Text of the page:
And this is the first Sunday of Advent; a season in which we look forward to the coming of Christ—to His second coming at the end of time, of which today’s Holy Gospel speaks, to His coming to us personally (or to our going to Him) at the end of our lives, and to the celebration of His wondrous Incarnation in the forthcoming feast of Christmas.
The Church has traditionally taken time in Advent to recall the reality of what we call the four last things: death, judgment, heaven and hell—and rightly, for even if to speak of these matters seems a very long way indeed from what the world would call “the Christmas spirit”, they are in fact at the very heart of it. For Our Lord Jesus Christ, the Eternal Son of God, did not take on human flesh in order to make us ‘feel good’ in late December. He was not born of the Blessed Virgin Mary in order to provide us with “happy holidays” or “joyful feasts”. No: God became man in Jesus Christ because death and judgement are realities. He came to open for us the possibility of everlasting life in heaven and to save us from eternal damnation in hell.
Advent, the beginning of the Church’s liturgical year, is when we are called to consider these truths anew. Thus our Holy Mother, the Church, puts last things first, as it were, because they are the most important. For, as St Thomas More declares during his sham trial in the renowned play, A Man for All Seasons:
“Death . . . comes for us all, my lords. Yes, even for Kings he comes, to whom amidst all their Royalty and brute strength he will neither kneel nor make them any reverence nor pleasantly desire them to come forth, but roughly grasp them by the very breast and rattle them until they be stark dead . . . so causing their bodies to be buried in a pit and sending them to a judgment . . . whereof at their death their success is uncertain.” (Robert Bolt, A Man for All Seasons)
Princes and Presidents, Popes and paupers will all die. So shall we all. Such is the reality of the human condition after original sin. In the end, there is no avoiding this stark reality.
St Benedict teaches his monks “to keep death daily before one’s eyes”. (Rule, ch, 4) This is not so that monks can be kept in a state of paranoia or debilitative fear, but so that we shall live each day in conspectu æternitatis—with the reality of eternity before us. This, surely, is a joyful reality, filled with hope, and not something of which one should be afraid—if we are faithful to Christ, to His Church and to her teaching.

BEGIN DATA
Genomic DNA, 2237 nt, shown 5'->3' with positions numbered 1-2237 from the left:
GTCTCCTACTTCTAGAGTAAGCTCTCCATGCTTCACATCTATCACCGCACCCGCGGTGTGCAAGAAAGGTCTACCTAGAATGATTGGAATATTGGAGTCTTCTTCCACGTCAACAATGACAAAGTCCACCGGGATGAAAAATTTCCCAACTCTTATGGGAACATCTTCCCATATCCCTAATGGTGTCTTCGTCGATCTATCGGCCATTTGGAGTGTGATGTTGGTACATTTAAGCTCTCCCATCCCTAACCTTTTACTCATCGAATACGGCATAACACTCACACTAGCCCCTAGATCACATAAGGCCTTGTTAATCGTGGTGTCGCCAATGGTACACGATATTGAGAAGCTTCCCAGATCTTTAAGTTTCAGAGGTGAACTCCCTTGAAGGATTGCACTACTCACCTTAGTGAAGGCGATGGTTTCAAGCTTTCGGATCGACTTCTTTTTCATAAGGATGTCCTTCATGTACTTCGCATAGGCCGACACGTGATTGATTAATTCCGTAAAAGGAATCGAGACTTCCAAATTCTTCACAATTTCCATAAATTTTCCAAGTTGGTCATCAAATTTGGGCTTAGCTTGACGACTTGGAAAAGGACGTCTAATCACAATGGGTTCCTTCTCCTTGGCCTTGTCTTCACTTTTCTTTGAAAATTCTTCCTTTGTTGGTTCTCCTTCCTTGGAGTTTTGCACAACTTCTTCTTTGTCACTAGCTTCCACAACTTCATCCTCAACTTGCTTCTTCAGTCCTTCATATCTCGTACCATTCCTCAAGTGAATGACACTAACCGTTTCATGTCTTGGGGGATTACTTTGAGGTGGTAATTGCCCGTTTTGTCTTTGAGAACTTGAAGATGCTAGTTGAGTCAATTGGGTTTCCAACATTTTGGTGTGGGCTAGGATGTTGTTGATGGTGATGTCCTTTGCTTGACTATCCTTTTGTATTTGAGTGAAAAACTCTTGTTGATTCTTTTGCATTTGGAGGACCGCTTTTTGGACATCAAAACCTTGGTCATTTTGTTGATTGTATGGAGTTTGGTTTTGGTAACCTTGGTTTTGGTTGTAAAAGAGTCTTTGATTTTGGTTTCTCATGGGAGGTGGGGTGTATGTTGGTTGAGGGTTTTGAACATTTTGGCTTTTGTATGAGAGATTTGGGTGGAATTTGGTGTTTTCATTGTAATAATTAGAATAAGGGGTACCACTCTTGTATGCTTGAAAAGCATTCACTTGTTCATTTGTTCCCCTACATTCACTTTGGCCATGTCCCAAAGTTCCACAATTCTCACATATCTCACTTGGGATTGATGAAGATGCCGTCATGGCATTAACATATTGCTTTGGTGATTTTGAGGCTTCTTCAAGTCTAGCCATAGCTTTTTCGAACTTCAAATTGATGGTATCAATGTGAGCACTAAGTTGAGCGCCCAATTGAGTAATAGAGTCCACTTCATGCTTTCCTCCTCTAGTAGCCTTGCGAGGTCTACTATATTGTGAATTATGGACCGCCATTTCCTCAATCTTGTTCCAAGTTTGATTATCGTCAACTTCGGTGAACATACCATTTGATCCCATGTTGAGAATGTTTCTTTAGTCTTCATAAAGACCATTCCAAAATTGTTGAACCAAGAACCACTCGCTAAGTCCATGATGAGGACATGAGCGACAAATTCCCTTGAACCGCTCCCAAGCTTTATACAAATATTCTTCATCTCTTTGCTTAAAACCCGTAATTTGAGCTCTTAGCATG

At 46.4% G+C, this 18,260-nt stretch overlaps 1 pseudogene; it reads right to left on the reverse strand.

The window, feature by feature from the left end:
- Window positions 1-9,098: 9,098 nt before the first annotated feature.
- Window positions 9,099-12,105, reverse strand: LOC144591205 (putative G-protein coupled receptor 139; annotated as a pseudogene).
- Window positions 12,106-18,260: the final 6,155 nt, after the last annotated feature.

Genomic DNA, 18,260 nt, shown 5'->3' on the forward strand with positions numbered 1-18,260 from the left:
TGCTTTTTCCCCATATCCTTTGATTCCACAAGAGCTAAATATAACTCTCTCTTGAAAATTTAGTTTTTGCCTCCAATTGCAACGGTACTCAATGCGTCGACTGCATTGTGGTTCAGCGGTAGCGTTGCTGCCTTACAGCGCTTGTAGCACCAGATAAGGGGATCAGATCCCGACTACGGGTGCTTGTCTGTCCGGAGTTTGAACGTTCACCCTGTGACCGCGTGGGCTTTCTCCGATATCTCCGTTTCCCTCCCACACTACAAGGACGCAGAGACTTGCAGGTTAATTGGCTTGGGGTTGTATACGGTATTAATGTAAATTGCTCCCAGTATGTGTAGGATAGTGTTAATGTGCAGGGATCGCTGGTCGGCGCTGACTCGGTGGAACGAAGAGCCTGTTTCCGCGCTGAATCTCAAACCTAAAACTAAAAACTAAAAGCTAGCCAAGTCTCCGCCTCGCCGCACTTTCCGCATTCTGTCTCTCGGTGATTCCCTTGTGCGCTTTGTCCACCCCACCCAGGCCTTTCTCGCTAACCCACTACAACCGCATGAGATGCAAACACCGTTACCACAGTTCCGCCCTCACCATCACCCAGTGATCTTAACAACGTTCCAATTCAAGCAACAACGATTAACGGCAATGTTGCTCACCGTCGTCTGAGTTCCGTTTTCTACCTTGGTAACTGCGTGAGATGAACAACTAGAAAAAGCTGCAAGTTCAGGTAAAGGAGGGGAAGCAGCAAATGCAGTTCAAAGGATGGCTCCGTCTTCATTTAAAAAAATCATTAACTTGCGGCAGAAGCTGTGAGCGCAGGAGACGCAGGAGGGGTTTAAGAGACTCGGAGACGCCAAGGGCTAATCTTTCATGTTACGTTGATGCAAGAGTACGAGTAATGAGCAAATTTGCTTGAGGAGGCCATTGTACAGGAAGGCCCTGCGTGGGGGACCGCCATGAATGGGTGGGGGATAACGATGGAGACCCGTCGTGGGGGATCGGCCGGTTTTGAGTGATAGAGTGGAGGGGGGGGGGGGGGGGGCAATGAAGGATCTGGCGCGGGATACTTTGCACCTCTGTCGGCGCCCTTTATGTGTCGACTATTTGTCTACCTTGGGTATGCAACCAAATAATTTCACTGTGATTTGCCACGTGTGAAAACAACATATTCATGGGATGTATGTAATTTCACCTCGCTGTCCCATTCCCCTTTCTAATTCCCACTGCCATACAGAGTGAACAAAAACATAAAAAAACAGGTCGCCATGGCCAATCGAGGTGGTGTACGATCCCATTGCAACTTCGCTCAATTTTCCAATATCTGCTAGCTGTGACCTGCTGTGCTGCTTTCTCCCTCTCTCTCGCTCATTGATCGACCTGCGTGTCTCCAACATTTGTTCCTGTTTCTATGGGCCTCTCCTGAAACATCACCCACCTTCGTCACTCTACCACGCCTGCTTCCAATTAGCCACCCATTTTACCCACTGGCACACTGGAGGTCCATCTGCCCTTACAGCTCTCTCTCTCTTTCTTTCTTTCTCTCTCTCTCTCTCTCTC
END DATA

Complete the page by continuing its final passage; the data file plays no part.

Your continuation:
This, surely, is the import of Advent. This, surely is the point of St Luke’s cry “Levate capita vestra: quoniam appropinquat redemptio vestra.” (Lift up your heads, for your redemption is at hand.)
Our redemption by God made man is at hand. It is time, this Advent, whether our own particular judgment or the end of the world is soon, or whether it may yet be a little while, to lift up our heads and attend to the eternal realities of death, judgment, heaven and hell. For we shall each face them: their existence is not a matter of personal opinion or preference.
But we can face them with hope and anticipation: the hope made possible by Hope Himself in His Incarnation which clear and distinct reality we celebrate at Christmas. If holidays and feasts are to be celebrated, if we are to have happy times with family and friends in a few weeks’ time, they will have meaning if each one of us has devoted the necessary time and effort this Advent to prepare ourselves spiritually. For then we shall truly have something about which to celebrate. If Christmas 2021 finds me advanced in virtue and more determined to conquer vice, if it sees me having made reparation for the damage I have caused, if I have reconciled with God and with others in areas where I have been estranged—most certainly through the making of a good confession, but in other ways, as necessary, as well—then, if I have done all of these things, I need not fear death or judgment or the everlasting torments of hell. I can live and rejoice in the hope of the unending communion with God and all who are faithful to Christ in heaven.
My brothers and sisters, Advent can be a very busy time in which the world can engulf us in the trappings of the coming feast. Let us resolve to begin Advent well today, and to continue it with clarity and resolution. In this first Mass of Advent let us ask for the grace to lift up our heads and to see clearly and with humility that which each of us must do at this moment so as to be able truly to rejoice in the coming feast of Christmas. +